We live too fast, die too soon, and in the process, constantly destroy the meaningless but necessary flow and circulation of information. And, so, we need to think of life-cycles differently. The things that we live with, generally outlive our carbon based biological bodies. We pass on, through genetic mutation, our eyes, our knobby knees and our genetic predisposition to chocolate to the subsequent generations. But, we also pass on our assets, our properties, our passwords and datasets. And maybe, given that the data outlives us, data is seemingly immortal, data registers our death and continues in its divine existence, we need to restructure our idea of who lives, who dies, and what constitutes a life-cycle.

Hence, I beseech you, to let go of your humanity. This stubborn sticking to the idea of being human, is merely a habit. It is taught. It is a form of co-option. Remember those days, when you were still not sure about being human. The day, when you were told that when you grow up, you can become anything you want — the disappointment of realising that it was a lie… that you wanted to be a dog, but you were trapped and coerced into becoming a human. Let go of the idea that being human has anything exceptional to it. We love. We care. We kill. Well, guess what?

Things Care

Things love. Oh, they love. Selfishly, destructively, intensely. Things love us and they demand our attention, time and intimacy, slowly enveloping us in soft glows, gently vibrating in our pockets, sensually slithering in our hands. And everybody knows what happens to a machine that you pour a cup of coffee on — like a disappointed lover, Romeo to his Juliet poisoning himself to death, like Medea on a revenge spree eating her own children, the machine, when neglected, dies.

Things care. But we are mistaken in thinking that they care for us. Things care for themselves. Things take care of each other. When you and I are asleep, your refrigerator connects to your microwave, speaking through the analogue networks, resonating in electromagnetic frequencies. And things kill.  Slowly, gently, hypnotically, they wait, they watch, and when we are not looking, they stab, they sting, they betray and remind us that the human is futile.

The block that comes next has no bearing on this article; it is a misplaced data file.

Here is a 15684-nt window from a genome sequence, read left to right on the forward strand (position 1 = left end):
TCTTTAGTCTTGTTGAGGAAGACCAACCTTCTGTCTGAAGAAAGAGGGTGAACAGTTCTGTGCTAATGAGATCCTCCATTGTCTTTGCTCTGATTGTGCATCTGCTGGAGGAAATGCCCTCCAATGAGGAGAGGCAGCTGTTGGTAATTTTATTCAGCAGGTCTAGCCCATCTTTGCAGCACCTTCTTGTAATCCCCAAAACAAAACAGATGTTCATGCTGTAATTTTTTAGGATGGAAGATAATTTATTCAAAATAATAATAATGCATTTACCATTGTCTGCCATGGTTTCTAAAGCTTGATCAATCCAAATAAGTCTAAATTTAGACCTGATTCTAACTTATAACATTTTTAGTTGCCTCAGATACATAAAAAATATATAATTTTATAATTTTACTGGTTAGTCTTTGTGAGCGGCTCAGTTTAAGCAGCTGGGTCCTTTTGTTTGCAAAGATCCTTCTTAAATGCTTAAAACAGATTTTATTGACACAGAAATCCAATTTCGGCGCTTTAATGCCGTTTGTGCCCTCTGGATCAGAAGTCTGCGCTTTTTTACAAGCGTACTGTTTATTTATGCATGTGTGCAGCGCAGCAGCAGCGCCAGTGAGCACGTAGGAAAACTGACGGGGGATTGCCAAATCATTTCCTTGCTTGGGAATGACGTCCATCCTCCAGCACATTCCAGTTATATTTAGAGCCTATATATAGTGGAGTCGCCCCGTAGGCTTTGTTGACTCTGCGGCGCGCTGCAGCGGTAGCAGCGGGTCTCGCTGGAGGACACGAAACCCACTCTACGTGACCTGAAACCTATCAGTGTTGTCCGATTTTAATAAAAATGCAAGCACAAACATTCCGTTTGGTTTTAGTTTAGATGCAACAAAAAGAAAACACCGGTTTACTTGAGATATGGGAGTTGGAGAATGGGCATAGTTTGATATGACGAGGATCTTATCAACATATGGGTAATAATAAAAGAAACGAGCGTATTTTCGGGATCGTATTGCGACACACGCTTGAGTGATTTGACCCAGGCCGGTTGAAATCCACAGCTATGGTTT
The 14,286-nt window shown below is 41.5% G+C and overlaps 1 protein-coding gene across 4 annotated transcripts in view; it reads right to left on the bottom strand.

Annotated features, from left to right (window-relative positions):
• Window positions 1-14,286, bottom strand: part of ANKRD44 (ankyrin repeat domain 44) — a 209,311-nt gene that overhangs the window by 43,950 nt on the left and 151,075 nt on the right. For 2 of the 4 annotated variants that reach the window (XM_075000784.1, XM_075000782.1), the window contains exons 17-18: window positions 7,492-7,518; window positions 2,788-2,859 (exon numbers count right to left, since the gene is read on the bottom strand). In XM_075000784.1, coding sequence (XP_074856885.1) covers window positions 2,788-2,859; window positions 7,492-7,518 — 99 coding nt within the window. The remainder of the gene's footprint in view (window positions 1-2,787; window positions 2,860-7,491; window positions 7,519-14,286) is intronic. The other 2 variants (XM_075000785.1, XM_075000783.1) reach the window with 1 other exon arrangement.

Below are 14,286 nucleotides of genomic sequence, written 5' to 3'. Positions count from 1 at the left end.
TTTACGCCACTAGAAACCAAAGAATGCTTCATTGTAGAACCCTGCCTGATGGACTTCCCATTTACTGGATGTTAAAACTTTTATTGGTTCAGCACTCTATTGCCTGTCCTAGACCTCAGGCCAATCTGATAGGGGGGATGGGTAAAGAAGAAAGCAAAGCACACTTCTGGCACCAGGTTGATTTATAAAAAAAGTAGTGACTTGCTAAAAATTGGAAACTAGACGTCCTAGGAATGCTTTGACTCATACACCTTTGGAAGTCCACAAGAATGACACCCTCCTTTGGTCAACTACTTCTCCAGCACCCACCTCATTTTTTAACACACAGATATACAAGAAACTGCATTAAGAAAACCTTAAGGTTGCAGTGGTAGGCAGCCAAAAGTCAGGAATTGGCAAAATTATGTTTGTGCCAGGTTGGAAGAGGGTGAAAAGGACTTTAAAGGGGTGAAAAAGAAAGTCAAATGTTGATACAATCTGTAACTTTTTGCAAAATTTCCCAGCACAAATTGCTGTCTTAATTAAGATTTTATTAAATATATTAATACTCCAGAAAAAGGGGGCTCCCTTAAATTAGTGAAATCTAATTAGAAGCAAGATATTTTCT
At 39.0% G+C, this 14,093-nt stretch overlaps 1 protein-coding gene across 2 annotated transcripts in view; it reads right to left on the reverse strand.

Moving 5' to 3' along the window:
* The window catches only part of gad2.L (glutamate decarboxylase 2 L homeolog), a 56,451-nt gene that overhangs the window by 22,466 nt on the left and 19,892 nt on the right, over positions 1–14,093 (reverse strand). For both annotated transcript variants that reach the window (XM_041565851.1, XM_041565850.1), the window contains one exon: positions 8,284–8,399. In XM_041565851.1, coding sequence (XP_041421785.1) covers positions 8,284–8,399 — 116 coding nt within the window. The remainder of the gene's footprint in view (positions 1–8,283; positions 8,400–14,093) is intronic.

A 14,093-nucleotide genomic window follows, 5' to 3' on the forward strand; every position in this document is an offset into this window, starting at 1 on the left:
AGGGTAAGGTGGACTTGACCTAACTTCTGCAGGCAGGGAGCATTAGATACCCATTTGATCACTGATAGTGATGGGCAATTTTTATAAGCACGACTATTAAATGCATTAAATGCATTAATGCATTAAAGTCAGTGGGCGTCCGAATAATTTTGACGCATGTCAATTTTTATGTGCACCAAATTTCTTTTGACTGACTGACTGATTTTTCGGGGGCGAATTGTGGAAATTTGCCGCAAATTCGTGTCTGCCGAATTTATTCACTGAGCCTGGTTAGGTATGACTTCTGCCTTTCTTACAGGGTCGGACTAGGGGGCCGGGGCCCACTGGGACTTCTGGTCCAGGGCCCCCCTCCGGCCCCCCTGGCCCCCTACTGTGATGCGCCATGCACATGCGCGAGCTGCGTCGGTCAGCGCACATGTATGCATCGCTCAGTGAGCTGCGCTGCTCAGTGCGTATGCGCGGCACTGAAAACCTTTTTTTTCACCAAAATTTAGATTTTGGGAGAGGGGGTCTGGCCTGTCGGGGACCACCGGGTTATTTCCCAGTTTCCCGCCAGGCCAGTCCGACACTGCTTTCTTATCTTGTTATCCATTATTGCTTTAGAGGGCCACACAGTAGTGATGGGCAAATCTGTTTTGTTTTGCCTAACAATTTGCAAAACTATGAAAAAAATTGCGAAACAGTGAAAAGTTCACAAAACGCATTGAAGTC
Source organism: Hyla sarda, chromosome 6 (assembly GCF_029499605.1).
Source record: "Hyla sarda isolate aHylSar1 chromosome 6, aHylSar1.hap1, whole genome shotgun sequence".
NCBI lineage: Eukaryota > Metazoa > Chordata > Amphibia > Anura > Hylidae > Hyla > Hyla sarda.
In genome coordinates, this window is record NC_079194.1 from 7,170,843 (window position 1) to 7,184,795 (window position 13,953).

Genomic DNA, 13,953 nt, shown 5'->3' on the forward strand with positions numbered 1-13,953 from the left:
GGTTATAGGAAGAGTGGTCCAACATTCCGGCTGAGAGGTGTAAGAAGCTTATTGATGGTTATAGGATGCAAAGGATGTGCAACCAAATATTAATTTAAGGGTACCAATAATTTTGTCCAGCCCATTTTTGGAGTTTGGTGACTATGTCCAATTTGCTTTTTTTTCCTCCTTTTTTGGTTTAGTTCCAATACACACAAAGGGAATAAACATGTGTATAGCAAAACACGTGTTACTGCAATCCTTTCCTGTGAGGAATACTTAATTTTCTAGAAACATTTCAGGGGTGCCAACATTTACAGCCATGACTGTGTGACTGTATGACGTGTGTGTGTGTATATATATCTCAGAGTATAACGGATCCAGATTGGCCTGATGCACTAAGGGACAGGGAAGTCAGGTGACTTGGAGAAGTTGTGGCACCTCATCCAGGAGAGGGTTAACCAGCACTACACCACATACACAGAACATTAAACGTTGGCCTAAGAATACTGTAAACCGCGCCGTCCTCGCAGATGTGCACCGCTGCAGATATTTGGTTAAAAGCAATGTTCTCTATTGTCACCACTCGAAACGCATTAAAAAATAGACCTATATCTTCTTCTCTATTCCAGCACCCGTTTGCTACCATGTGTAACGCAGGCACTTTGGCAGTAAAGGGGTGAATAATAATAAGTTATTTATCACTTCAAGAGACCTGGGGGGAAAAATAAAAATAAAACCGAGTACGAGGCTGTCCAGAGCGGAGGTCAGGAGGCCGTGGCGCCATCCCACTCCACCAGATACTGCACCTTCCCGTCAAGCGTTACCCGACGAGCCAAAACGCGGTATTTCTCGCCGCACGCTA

To take care of things as human beings is then an exercise in wasted effort. Because we shall always be addressing things from a condition of inadequacy and wastefulness, well aware that the thing that we are talking to, talking about, talking through, is more precise, more fulfilled, more in control of its intentions and more aware of its destiny than we are ever going to be. Maybe in order to take care of things, we need to think of ourselves as things. Things that talk to things. Things that take care of things. That will be a world of new equalities. A world, where we can stop living in fear of the other — the thing.

Where Everything is a Thing

A thing is in everything.
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[1] This is a footnote to acknowledge that the first thought for this line of thinking emerged in conversations at the Post Media Lab, and concretized at their recent event from where I borrow this title. Special thanks for Oliver Lerone SchultzClemens ApprichChristina KralKelly Dobson and Wendy Chun who made this line of thinking grow through the Habits of Living workshops..

[2] For the first time, the green underline that my word processor has produced, telling me that the correct prose would end the sentence with ‘and more precise’ is not feeding my Dysgrammatophobia. How dare it tell me how I should write?

[3] I have to give a special shout out to Johanna Drucker whose resolute mixing of the styles and genres, writing as a digital humanist while writing about digital humanities has been truly inspiring.

[4] I am not sure which of you would read it in its entirety, and I don’t really know how to talk to things yet, so while I welcome everybody and everything, I am going to address only the human reader in my text. My metadata, I hope, imparts pleasure to the non-humans who are not plotting their way into Actor-Network visualisations.

[5] While battles rage on Twitter, relationships live their life-cycles on Facebook, new memes propagate and abound the Tumblrs, blink-and-you-miss-them, subcultural practices explode into meteoric showers, and somewhere, some harassed teacher tries to figure out what s/he did wrong in the last seven births that s/he now has to teach using Blackboard.

Banner image credit:  Phillip Barron